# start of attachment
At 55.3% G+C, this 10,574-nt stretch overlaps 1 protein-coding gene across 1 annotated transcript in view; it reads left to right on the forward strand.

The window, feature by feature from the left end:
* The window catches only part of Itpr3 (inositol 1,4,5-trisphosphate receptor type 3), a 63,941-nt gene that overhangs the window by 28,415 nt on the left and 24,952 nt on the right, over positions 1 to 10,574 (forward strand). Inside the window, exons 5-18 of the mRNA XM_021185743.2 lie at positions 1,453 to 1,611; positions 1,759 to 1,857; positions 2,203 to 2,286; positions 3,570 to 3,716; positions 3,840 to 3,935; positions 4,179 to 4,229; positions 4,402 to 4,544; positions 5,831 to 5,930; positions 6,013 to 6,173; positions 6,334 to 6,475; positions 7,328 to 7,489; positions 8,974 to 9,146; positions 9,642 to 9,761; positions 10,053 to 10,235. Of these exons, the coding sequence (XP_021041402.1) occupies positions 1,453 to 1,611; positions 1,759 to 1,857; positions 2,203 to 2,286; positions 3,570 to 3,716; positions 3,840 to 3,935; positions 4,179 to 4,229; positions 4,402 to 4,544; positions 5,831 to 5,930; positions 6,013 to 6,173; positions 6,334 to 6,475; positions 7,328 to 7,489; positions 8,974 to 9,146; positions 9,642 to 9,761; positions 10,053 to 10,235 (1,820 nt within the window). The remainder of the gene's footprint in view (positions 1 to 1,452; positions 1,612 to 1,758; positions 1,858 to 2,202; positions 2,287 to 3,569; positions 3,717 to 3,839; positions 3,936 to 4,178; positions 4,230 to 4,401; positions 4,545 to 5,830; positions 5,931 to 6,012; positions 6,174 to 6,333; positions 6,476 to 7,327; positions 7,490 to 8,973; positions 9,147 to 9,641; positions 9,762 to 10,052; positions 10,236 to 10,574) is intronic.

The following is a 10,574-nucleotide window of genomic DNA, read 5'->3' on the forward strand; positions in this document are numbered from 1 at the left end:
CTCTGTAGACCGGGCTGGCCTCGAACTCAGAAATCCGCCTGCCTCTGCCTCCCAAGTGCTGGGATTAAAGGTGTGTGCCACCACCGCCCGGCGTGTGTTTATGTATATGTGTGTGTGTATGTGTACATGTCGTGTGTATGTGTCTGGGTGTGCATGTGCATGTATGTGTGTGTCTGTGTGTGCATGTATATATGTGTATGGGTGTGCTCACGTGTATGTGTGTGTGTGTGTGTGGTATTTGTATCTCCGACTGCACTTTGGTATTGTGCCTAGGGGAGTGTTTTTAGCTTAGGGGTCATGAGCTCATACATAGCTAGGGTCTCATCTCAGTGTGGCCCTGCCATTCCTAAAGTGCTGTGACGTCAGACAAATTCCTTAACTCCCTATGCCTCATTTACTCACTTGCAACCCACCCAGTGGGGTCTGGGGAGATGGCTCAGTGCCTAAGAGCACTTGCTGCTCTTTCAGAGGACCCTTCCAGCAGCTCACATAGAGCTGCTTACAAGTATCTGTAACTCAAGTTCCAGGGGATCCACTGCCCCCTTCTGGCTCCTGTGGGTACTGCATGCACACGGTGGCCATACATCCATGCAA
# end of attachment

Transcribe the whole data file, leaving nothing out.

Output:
At 55.3% G+C, this 10,574-nt stretch overlaps 1 protein-coding gene across 1 annotated transcript in view; it reads left to right on the forward strand.

The window, feature by feature from the left end:
* The window catches only part of Itpr3 (inositol 1,4,5-trisphosphate receptor type 3), a 63,941-nt gene that overhangs the window by 28,415 nt on the left and 24,952 nt on the right, over positions 1 to 10,574 (forward strand). Inside the window, exons 5-18 of the mRNA XM_021185743.2 lie at positions 1,453 to 1,611; positions 1,759 to 1,857; positions 2,203 to 2,286; positions 3,570 to 3,716; positions 3,840 to 3,935; positions 4,179 to 4,229; positions 4,402 to 4,544; positions 5,831 to 5,930; positions 6,013 to 6,173; positions 6,334 to 6,475; positions 7,328 to 7,489; positions 8,974 to 9,146; positions 9,642 to 9,761; positions 10,053 to 10,235. Of these exons, the coding sequence (XP_021041402.1) occupies positions 1,453 to 1,611; positions 1,759 to 1,857; positions 2,203 to 2,286; positions 3,570 to 3,716; positions 3,840 to 3,935; positions 4,179 to 4,229; positions 4,402 to 4,544; positions 5,831 to 5,930; positions 6,013 to 6,173; positions 6,334 to 6,475; positions 7,328 to 7,489; positions 8,974 to 9,146; positions 9,642 to 9,761; positions 10,053 to 10,235 (1,820 nt within the window). The remainder of the gene's footprint in view (positions 1 to 1,452; positions 1,612 to 1,758; positions 1,858 to 2,202; positions 2,287 to 3,569; positions 3,717 to 3,839; positions 3,936 to 4,178; positions 4,230 to 4,401; positions 4,545 to 5,830; positions 5,931 to 6,012; positions 6,174 to 6,333; positions 6,476 to 7,327; positions 7,490 to 8,973; positions 9,147 to 9,641; positions 9,762 to 10,052; positions 10,236 to 10,574) is intronic.

The following is a 10,574-nucleotide window of genomic DNA, read 5'->3' on the forward strand; positions in this document are numbered from 1 at the left end:
CTCTGTAGACCGGGCTGGCCTCGAACTCAGAAATCCGCCTGCCTCTGCCTCCCAAGTGCTGGGATTAAAGGTGTGTGCCACCACCGCCCGGCGTGTGTTTATGTATATGTGTGTGTGTATGTGTACATGTCGTGTGTATGTGTCTGGGTGTGCATGTGCATGTATGTGTGTGTCTGTGTGTGCATGTATATATGTGTATGGGTGTGCTCACGTGTATGTGTGTGTGTGTGTGTGGTATTTGTATCTCCGACTGCACTTTGGTATTGTGCCTAGGGGAGTGTTTTTAGCTTAGGGGTCATGAGCTCATACATAGCTAGGGTCTCATCTCAGTGTGGCCCTGCCATTCCTAAAGTGCTGTGACGTCAGACAAATTCCTTAACTCCCTATGCCTCATTTACTCACTTGCAACCCACCCAGTGGGGTCTGGGGAGATGGCTCAGTGCCTAAGAGCACTTGCTGCTCTTTCAGAGGACCCTTCCAGCAGCTCACATAGAGCTGCTTACAAGTATCTGTAACTCAAGTTCCAGGGGATCCACTGCCCCCTTCTGGCTCCTGTGGGTACTGCATGCACACGGTGGCCATACATCCATGCAA